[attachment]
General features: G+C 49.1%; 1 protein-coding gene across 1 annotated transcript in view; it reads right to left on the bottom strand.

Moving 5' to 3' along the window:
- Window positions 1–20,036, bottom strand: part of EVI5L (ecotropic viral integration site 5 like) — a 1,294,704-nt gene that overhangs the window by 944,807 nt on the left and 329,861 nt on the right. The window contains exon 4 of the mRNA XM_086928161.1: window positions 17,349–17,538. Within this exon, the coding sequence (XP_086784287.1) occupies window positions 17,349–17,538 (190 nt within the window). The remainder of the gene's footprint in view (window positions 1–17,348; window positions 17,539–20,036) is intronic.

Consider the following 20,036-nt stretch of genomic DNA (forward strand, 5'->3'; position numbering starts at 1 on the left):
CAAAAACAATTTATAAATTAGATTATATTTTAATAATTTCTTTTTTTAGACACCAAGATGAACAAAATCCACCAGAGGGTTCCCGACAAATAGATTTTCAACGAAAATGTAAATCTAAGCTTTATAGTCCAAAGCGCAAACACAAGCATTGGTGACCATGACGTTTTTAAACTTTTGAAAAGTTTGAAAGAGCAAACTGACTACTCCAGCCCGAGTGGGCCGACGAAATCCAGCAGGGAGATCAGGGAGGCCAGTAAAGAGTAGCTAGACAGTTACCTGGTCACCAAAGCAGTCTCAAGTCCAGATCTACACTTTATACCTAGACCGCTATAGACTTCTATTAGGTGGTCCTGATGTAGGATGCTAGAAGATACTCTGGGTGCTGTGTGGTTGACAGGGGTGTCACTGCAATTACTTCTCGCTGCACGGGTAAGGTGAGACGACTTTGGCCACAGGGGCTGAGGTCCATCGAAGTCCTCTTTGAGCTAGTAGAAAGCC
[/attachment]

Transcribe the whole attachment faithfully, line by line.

General features: G+C 49.1%; 1 protein-coding gene across 1 annotated transcript in view; it reads right to left on the bottom strand.

Moving 5' to 3' along the window:
- Window positions 1–20,036, bottom strand: part of EVI5L (ecotropic viral integration site 5 like) — a 1,294,704-nt gene that overhangs the window by 944,807 nt on the left and 329,861 nt on the right. The window contains exon 4 of the mRNA XM_086928161.1: window positions 17,349–17,538. Within this exon, the coding sequence (XP_086784287.1) occupies window positions 17,349–17,538 (190 nt within the window). The remainder of the gene's footprint in view (window positions 1–17,348; window positions 17,539–20,036) is intronic.

Consider the following 20,036-nt stretch of genomic DNA (forward strand, 5'->3'; position numbering starts at 1 on the left):
CAAAAACAATTTATAAATTAGATTATATTTTAATAATTTCTTTTTTTAGACACCAAGATGAACAAAATCCACCAGAGGGTTCCCGACAAATAGATTTTCAACGAAAATGTAAATCTAAGCTTTATAGTCCAAAGCGCAAACACAAGCATTGGTGACCATGACGTTTTTAAACTTTTGAAAAGTTTGAAAGAGCAAACTGACTACTCCAGCCCGAGTGGGCCGACGAAATCCAGCAGGGAGATCAGGGAGGCCAGTAAAGAGTAGCTAGACAGTTACCTGGTCACCAAAGCAGTCTCAAGTCCAGATCTACACTTTATACCTAGACCGCTATAGACTTCTATTAGGTGGTCCTGATGTAGGATGCTAGAAGATACTCTGGGTGCTGTGTGGTTGACAGGGGTGTCACTGCAATTACTTCTCGCTGCACGGGTAAGGTGAGACGACTTTGGCCACAGGGGCTGAGGTCCATCGAAGTCCTCTTTGAGCTAGTAGAAAGCC